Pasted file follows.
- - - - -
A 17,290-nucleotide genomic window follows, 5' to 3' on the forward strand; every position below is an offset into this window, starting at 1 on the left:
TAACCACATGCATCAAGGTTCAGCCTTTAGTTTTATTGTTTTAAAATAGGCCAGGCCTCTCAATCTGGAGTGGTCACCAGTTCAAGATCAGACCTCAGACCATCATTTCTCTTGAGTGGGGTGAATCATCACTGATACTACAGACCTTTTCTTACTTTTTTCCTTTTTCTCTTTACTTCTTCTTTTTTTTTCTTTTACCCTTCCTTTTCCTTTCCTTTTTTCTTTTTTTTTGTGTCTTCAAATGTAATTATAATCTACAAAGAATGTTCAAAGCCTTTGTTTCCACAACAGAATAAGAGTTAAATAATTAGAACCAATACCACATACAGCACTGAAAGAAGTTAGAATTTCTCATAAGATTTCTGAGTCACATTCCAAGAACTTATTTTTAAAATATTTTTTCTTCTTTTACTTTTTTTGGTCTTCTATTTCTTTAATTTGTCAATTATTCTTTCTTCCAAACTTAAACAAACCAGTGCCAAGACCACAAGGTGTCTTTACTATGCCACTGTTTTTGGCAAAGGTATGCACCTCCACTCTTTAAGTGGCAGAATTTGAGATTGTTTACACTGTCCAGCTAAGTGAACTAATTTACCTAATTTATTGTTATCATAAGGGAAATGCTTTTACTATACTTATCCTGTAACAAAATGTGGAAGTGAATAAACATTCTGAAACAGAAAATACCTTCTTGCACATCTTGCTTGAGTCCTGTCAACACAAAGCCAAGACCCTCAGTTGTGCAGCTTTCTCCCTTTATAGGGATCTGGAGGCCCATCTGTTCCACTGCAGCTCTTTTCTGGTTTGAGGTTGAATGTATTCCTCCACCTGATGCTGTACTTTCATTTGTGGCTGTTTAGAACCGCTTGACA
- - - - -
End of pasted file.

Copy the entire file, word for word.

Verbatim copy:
A 17,290-nucleotide genomic window follows, 5' to 3' on the forward strand; every position below is an offset into this window, starting at 1 on the left:
TAACCACATGCATCAAGGTTCAGCCTTTAGTTTTATTGTTTTAAAATAGGCCAGGCCTCTCAATCTGGAGTGGTCACCAGTTCAAGATCAGACCTCAGACCATCATTTCTCTTGAGTGGGGTGAATCATCACTGATACTACAGACCTTTTCTTACTTTTTTCCTTTTTCTCTTTACTTCTTCTTTTTTTTTCTTTTACCCTTCCTTTTCCTTTCCTTTTTTCTTTTTTTTTGTGTCTTCAAATGTAATTATAATCTACAAAGAATGTTCAAAGCCTTTGTTTCCACAACAGAATAAGAGTTAAATAATTAGAACCAATACCACATACAGCACTGAAAGAAGTTAGAATTTCTCATAAGATTTCTGAGTCACATTCCAAGAACTTATTTTTAAAATATTTTTTCTTCTTTTACTTTTTTTGGTCTTCTATTTCTTTAATTTGTCAATTATTCTTTCTTCCAAACTTAAACAAACCAGTGCCAAGACCACAAGGTGTCTTTACTATGCCACTGTTTTTGGCAAAGGTATGCACCTCCACTCTTTAAGTGGCAGAATTTGAGATTGTTTACACTGTCCAGCTAAGTGAACTAATTTACCTAATTTATTGTTATCATAAGGGAAATGCTTTTACTATACTTATCCTGTAACAAAATGTGGAAGTGAATAAACATTCTGAAACAGAAAATACCTTCTTGCACATCTTGCTTGAGTCCTGTCAACACAAAGCCAAGACCCTCAGTTGTGCAGCTTTCTCCCTTTATAGGGATCTGGAGGCCCATCTGTTCCACTGCAGCTCTTTTCTGGTTTGAGGTTGAATGTATTCCTCCACCTGATGCTGTACTTTCATTTGTGGCTGTTTAGAACCGCTTGACA